49 Attorneys General Sue Major Robocall Company

robocaller in office Photo Source: Adobe Stock Image

It’s 6:00 in the morning. Your phone rings and wakes you up. You answer it because you think anyone who calls you at that hour needs to speak with you urgently about something important. The caller, however, asks you if you want to buy a new warranty on your car. Or perhaps, she informs you that your Social Security check will not arrive unless you confirm your account number. Surprise! It’s a robocall, and you are now among the 25 billion call recipients who confront this nuisance each month.

Can anything be done about these usually dangerous, and always annoying, robocalls? Attorneys General (AGs) from 49 states have joined a bipartisan coalition to sue Avid Telecom, an Arizona limited company, for allegedly making billions of robocalls themselves or through their “network.” The lawsuit, filed on May 23 in U.S. District Court for the District of Arizona, is the result of the national Anti-Robocall Litigation Task Force that began in 2022 as a way to “take legal action against telecommunications companies that perpetuate robocall traffic.”

The 141-page lawsuit claims that Avid Telecom has violated both federal and state laws. Defendant Michael D. Lansky is Avid Telecom’s Chief Executive Officer. His co-defendant is Stacey F. Reeves, Manager/ Vice President. Both are also being sued as individuals. Avid Telecom not only makes its own calls, but it also helps other companies make calls by routing them to “providers” throughout their network. The suit explains that Avid Telecom’s technology is “particularly attractive to scammers who place illegal robocalls because it allows them to efficiently place millions or billions of calls as they troll for vulnerable consumers who will fall victim to their financial or identity theft scams.”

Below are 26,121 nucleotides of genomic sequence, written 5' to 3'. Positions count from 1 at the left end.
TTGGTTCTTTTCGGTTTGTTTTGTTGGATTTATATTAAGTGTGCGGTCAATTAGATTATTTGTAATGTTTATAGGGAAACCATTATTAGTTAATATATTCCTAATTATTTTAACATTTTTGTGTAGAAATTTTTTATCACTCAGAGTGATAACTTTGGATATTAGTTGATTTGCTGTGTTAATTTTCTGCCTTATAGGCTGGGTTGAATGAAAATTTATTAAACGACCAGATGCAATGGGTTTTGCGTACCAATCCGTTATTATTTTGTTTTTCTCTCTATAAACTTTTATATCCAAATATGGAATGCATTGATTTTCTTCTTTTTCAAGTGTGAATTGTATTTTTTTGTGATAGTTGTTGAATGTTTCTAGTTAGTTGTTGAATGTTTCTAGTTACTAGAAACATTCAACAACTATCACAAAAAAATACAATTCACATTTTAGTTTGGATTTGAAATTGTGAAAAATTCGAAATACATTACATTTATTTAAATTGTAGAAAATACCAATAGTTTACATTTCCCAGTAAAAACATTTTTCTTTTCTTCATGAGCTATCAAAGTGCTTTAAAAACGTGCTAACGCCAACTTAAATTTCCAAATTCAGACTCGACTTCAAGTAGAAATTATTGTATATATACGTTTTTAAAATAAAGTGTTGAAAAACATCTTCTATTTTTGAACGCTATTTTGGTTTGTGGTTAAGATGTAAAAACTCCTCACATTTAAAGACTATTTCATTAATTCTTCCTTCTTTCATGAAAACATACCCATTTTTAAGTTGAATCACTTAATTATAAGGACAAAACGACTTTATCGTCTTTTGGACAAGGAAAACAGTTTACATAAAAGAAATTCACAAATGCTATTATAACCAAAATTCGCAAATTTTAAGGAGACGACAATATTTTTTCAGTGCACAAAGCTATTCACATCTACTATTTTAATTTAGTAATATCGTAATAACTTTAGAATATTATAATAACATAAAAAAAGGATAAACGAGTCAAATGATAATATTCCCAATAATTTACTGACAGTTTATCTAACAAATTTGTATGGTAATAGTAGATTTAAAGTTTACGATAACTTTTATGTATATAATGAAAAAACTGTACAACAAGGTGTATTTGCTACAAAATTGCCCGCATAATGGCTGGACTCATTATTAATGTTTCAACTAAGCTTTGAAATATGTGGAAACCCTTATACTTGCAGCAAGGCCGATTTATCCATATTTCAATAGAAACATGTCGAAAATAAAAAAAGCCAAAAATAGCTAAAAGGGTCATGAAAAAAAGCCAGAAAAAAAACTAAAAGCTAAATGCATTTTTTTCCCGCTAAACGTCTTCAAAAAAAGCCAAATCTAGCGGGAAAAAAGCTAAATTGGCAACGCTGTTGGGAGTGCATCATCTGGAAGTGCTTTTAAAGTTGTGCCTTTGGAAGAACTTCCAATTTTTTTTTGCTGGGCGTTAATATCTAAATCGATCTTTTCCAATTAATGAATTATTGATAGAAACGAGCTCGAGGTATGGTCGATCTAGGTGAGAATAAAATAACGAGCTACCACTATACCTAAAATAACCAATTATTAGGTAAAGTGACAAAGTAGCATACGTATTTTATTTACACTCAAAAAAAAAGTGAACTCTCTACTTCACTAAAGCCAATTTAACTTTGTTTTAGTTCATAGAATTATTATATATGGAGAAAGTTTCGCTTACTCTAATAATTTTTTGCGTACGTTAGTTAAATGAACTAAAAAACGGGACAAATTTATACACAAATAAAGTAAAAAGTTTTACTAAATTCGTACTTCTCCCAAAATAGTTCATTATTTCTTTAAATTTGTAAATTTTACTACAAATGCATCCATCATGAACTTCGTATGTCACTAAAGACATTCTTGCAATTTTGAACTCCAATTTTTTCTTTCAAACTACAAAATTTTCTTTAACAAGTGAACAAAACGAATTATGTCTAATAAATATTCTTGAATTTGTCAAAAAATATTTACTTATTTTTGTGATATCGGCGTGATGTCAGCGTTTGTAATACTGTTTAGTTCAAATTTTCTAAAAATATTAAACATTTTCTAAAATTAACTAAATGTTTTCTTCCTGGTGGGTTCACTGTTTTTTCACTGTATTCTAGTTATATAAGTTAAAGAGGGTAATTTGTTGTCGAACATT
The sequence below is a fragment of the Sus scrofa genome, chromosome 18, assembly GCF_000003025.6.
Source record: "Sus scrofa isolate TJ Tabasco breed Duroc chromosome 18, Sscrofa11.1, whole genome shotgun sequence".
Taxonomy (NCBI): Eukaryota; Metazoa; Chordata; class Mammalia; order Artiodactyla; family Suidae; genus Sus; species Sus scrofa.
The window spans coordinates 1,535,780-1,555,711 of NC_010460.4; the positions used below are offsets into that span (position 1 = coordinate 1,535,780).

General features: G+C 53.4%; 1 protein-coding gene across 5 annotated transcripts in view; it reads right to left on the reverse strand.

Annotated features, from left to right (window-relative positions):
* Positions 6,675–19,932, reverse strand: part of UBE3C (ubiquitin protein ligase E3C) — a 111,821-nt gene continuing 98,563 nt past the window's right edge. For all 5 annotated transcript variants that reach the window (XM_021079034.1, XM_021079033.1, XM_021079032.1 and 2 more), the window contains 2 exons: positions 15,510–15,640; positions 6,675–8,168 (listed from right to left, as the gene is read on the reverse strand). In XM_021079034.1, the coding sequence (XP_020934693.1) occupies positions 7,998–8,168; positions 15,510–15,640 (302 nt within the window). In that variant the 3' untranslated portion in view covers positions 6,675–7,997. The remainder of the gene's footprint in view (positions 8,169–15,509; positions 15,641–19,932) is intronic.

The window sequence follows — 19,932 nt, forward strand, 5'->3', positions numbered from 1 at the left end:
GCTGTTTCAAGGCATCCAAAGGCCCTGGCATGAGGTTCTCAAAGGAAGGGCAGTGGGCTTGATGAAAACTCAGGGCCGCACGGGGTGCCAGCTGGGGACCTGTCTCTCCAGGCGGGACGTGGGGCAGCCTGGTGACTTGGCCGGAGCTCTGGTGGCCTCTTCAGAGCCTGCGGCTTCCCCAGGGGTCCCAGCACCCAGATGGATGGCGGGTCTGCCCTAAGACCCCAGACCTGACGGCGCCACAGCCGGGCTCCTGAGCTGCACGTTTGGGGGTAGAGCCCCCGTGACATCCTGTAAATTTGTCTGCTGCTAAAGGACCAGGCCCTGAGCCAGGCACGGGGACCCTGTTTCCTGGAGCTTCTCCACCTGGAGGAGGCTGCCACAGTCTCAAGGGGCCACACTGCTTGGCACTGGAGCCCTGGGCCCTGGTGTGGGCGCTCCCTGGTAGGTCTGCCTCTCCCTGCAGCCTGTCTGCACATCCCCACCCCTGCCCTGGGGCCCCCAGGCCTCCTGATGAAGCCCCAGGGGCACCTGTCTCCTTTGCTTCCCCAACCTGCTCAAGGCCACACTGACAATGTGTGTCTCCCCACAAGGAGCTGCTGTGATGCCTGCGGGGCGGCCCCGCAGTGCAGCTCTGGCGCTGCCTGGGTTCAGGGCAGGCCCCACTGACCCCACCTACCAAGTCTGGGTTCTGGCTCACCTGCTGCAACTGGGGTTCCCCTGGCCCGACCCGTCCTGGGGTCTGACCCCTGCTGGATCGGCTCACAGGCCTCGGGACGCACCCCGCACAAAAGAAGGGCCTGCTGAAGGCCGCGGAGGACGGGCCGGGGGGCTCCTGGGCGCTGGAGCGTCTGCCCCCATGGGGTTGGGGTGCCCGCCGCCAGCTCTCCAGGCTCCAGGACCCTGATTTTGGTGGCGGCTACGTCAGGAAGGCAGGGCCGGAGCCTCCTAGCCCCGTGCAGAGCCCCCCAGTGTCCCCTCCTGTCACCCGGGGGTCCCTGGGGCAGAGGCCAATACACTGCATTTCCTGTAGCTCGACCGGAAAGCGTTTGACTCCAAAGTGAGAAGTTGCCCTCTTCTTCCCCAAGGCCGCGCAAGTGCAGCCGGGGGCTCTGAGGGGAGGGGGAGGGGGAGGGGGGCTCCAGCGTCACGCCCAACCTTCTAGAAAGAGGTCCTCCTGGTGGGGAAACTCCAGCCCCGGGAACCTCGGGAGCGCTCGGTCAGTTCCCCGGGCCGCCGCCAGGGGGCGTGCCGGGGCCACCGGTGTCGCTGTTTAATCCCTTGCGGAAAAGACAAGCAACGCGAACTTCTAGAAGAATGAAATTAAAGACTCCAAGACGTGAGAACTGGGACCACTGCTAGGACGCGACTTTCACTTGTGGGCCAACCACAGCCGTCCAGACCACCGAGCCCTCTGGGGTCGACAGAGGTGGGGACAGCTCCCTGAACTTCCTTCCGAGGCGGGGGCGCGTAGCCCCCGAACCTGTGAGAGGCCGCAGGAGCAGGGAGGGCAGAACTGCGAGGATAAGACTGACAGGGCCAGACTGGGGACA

There are 23 separate counts in the AG coalition’s suit. On the federal level, these include: violating the Telemarketing Act, by which the Federal Trade Commission enacts and enforces rules that prohibit abusive and deceptive telemarketing acts or practices; and violating the Truth in Caller ID Act that prohibits defrauding, causing harm of wrongfully obtaining anything of value in connection with any voice or text messaging service. There are also separate counts from California, Florida, Indiana, Maryland, Nevada, New York, North Carolina, North Dakota, Rhode Island, Washington, and Wisconsin.

.A press release from California Attorney General Rob Bonta gives two examples of the types of calls that prompted the lawsuit. One was from “Audrey,” who claimed to be a Social Security Disability Advisor. She said she was calling to help the call’s recipient claim disability benefits of up to $2,600 per month. Another was from “Ethan” at Medicare Rewards. He offered money as well and gave his callback number. Other scams include claims that “Your Social Security Number has been used for some kind of fraudulent activity in the South Border of Texas,” or the “Social Security Administration is filing a lawsuit against you. An arrest warrant has been released on your name.”

The calls are also used for product marketing such as the one that says, “Hi, this is Amy and I'm giving you a call from the Dealer Service Center. We recently noticed your car's extended warranty was going to expire and wanted to give you one final courtesy call before your warranty expires and your coverage